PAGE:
Minister Bibeau meets with agricultural stakeholders to discuss the impacts of highly pathogenic avian influenza

OTTAWA (ON), April 29, 2022 /CNW/ – “This year has been unprecedented for highly pathogenic H5N1 avian influenza (HPAI) worldwide. By working together, we can prevent the spread of disease and minimize the impact on poultry producers across Canada.

Today, I had another meeting with stakeholders from the agricultural sector to discuss the state of the situation on commercial poultry farms and the impacts on the processing sector. They told me about the devastating effects of the disease on production, animal movement, and the import and export of their products and by-products.

The Canadian Food Inspection Agency (CFIA) is working closely with poultry owners and producers to respond to HPAI across the country, prevent its spread and minimize impacts on industry and trade. During these challenging times, growers, CFIA staff, and provincial and federal governments are working together to effectively respond to the outbreak and work towards recovery.

When domestic birds are suspected of being infected with HPAI, the CFIA takes immediate action to control the disease. The typical response includes movement restrictions and quarantines, investigation, humane depopulation of affected birds, and thorough cleaning and disinfection of infected premises. In addition, when depopulation and destruction of objects have been ordered, the CFIA compensates eligible owners.

It is important to remember that avian influenza does not pose a food safety risk. Canadian poultry products are safe to eat and continuing to buy them is the best way to support poultry producers and processors during this difficult time when they are under great pressure.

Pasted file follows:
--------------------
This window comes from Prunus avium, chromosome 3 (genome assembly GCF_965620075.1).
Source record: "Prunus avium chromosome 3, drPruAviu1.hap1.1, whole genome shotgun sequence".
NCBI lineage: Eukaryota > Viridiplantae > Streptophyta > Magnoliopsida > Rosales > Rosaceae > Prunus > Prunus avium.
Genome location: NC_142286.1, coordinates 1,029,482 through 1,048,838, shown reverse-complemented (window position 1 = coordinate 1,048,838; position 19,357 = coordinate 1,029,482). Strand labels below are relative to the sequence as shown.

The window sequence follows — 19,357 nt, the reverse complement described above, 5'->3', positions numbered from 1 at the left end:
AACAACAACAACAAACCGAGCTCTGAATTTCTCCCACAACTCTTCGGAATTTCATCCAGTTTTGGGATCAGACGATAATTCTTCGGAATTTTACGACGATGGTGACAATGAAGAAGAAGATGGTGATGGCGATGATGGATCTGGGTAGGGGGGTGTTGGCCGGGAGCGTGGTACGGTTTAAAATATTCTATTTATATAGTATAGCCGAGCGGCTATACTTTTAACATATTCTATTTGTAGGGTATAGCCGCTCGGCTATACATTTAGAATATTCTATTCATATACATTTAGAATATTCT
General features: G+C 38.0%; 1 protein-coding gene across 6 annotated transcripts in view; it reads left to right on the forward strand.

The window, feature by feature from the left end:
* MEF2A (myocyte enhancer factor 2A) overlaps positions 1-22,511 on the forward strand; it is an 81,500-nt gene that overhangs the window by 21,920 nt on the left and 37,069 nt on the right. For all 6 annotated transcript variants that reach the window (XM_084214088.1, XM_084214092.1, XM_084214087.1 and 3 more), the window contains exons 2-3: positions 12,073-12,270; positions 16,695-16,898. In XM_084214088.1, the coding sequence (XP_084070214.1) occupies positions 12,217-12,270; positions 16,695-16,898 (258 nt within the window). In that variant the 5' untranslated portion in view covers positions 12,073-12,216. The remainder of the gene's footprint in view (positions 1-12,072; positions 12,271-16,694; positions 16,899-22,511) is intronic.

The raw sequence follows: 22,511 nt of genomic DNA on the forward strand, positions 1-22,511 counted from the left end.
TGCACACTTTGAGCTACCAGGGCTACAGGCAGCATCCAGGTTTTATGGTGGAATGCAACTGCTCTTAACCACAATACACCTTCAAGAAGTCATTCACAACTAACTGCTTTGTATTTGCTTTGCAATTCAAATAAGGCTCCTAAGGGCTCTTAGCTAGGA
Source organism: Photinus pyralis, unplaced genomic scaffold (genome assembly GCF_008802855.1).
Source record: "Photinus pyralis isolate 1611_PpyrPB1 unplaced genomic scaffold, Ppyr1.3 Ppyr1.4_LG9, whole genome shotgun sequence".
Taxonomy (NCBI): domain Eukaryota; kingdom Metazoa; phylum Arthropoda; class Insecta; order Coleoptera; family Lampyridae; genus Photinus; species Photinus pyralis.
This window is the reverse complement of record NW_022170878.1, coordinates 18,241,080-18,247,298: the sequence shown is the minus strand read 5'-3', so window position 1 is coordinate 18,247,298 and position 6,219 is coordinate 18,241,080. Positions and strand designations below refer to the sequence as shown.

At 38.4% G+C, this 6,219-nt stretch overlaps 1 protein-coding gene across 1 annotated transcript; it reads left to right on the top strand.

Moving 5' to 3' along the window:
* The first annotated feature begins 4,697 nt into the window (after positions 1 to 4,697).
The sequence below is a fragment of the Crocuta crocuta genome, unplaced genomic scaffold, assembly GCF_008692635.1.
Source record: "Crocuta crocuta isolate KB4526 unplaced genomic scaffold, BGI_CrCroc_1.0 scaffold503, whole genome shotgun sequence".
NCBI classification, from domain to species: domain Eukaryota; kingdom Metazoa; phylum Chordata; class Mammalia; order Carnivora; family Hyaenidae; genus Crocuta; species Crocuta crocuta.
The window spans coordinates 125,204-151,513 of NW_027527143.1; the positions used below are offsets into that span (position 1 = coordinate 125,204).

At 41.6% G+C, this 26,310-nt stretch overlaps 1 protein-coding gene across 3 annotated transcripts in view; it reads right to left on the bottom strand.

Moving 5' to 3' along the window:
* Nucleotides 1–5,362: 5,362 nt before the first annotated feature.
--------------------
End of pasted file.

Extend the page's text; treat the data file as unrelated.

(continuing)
This outbreak reminds poultry producers to maintain strict biosecurity measures at all times to prevent the introduction and spread of disease. This extends to small producers who may only have a few backyard birds. They too should change their shoes when entering poultry houses and keep their birds indoors as much as possible. An outbreak in a small flock can lead to the establishment of control zones that will affect the entire poultry industry. In addition, small producers located in the control areas must also have a permit to give away or sell their products. It is very important to know the signs of HPAI and any suspected cases should be reported to the CFIA immediately.

I know this is a particularly stressful time for from Canada poultry producers. Detecting and responding to an outbreak can be emotionally draining. I remind everyone to call for help when they are going through a difficult mental health situation. Organizations like “Do More Ag” and “In the heart of agricultural families” know the realities of farmers, women and men, and can offer their help. Farm Credit Canada’s Rooted in the Force initiative lists several resources.

I want to thank from Canada poultry producers for their perseverance and cooperation during this outbreak. Their vigilance is essential to support from Canada response to HPAI. We will continue to work closely with industry stakeholders and farmers to minimize impacts and support them with recovery measures. »

– The Honorable Marie-Claude Bibeau, Minister of Agriculture and Agri-Food

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SOURCE Canadian Food Inspection Agency (CFIA)


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Lana T. Arthur